We can also use our NFC phones as a reader or scanner. Just as we use the camera to take photos, we can use the NFC reader features in our phone to download data such as merchant coupons or restaurant reviews from smart tags or smart posters. We can buy and download our Charlie, Oyster, BART, MARTA or other transit pass on our NFC-enabled phone and just hop on the bus or subway using a machine-to-machine transaction between our mobile device and the ticket issuing machine. We can follow organizations or people on Twitter and Facebook or receive RSS feeds by simply using our smart phones as readers. NFC also supports more secure transactions. In many countries, online banking transactions are required by law to use the strong authentication of a one-time password, or OTP, generated from a card or token issued by a bank. NFC-enabled phones, however, can do the trick without the need for carrying an additional battery-powered device dedicated to reading out an OTP.
Choice, convenience, cost, security and above all fun and simplicity will determine what kind of world we will shape with our NFC phones in a new era of electronic consumer empowerment. So in this new brave, connected world, we move towards an integrated multi-application, multi-use credential and a secure multi-use, multi-application reader, both incorporated into our NFC-enabled phones; an inevitable move to a more integrated, more connected world.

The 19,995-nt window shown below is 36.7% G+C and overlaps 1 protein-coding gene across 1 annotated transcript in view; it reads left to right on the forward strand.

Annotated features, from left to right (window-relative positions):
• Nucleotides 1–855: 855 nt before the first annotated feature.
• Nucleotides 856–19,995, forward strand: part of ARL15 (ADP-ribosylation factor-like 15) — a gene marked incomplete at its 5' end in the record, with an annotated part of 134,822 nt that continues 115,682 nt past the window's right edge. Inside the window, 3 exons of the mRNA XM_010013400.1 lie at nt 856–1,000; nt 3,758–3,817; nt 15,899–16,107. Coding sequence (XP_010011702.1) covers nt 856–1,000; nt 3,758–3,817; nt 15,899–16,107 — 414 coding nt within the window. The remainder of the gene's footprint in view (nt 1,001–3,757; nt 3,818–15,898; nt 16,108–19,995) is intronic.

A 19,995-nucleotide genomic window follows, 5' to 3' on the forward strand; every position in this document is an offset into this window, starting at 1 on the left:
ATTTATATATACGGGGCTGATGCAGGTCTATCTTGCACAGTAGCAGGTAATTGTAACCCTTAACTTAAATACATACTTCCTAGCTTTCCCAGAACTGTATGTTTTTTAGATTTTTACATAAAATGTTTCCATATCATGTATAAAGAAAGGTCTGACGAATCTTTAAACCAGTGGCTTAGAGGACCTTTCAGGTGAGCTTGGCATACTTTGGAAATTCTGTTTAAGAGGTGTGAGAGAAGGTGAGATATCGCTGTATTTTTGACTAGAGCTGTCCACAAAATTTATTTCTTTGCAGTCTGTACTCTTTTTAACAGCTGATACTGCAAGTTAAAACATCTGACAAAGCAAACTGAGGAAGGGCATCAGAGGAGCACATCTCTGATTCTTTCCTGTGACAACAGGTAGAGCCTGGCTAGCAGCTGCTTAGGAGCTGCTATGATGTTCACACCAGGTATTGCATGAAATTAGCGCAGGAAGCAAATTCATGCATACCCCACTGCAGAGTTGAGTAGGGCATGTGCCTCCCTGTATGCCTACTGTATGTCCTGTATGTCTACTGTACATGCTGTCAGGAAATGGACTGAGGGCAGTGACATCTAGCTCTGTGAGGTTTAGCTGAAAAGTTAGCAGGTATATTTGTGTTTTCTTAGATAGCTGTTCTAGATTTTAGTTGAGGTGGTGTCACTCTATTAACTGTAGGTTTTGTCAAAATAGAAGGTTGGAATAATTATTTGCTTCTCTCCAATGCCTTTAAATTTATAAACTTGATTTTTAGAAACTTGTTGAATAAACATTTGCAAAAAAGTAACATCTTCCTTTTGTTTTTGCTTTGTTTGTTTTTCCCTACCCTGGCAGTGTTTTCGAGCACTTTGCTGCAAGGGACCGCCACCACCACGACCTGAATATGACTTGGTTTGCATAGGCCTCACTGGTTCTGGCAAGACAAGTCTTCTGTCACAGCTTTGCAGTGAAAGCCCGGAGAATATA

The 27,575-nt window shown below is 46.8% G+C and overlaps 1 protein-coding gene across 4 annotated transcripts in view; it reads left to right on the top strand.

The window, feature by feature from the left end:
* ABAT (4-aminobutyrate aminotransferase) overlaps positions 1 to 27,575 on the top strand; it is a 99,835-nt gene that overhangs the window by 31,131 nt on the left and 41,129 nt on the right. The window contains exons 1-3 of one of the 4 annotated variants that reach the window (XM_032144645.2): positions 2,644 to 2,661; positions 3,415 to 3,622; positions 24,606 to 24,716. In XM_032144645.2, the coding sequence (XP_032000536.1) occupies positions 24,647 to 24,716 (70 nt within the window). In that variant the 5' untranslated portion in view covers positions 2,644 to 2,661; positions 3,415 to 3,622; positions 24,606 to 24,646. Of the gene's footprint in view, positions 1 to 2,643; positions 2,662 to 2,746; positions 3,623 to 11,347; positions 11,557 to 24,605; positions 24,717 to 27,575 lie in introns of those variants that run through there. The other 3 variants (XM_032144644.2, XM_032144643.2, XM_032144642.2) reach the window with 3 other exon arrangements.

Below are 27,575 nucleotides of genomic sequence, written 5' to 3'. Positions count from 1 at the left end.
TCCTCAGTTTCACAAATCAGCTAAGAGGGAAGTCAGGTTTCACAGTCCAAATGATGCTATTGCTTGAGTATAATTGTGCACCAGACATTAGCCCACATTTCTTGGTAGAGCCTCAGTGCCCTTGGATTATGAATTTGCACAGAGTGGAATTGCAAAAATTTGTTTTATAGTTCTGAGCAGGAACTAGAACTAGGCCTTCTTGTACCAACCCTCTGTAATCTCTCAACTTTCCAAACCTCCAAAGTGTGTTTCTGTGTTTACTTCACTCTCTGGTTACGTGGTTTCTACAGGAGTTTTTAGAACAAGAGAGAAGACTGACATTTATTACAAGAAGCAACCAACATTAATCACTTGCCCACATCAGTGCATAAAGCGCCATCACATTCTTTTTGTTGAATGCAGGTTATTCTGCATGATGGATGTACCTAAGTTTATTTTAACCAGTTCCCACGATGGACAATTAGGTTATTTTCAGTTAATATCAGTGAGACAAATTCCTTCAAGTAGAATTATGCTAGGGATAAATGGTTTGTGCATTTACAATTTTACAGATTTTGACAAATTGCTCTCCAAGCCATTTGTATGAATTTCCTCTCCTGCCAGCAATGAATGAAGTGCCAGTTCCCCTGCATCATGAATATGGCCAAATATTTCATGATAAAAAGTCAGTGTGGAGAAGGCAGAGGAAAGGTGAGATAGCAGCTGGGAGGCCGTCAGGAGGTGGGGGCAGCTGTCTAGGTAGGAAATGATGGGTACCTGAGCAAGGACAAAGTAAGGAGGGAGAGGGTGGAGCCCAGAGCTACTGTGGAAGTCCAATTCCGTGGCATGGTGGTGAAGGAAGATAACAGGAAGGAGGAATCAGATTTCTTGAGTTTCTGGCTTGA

Finally, as with the case with any new wireless technology, there may be lingering concerns about the security of vital data and communications. NFC is actually very secure. Because it operates only at very close ranges (1 to 4 cm), it is difficult to hack the data being transferred using NFC signals. The usual precautions of passwords or prompts before launching new applications on a smart phone apply with NFC just as they do elsewhere. And NFC-enabled phones don’t require activation of GPS or global positioning, or even a cellular connection; they require a deliberate use by the consumer to read or be read. Therefore privacy concerns are abated as most NFC transactions take place within the mobile phone users’ reach. NFC offers user-based control over which application we choose to read from or write to, and where or to whom we wish to make our presence known. The level of security can also be put in the user’s hands. Settings can be changed to make a transaction automatic with a touch, require an app to launch first (i.e. must push a button), or even require entry of a pin code. The user can set the level of security based on his or her own personal comfort level with individual applications and use cases.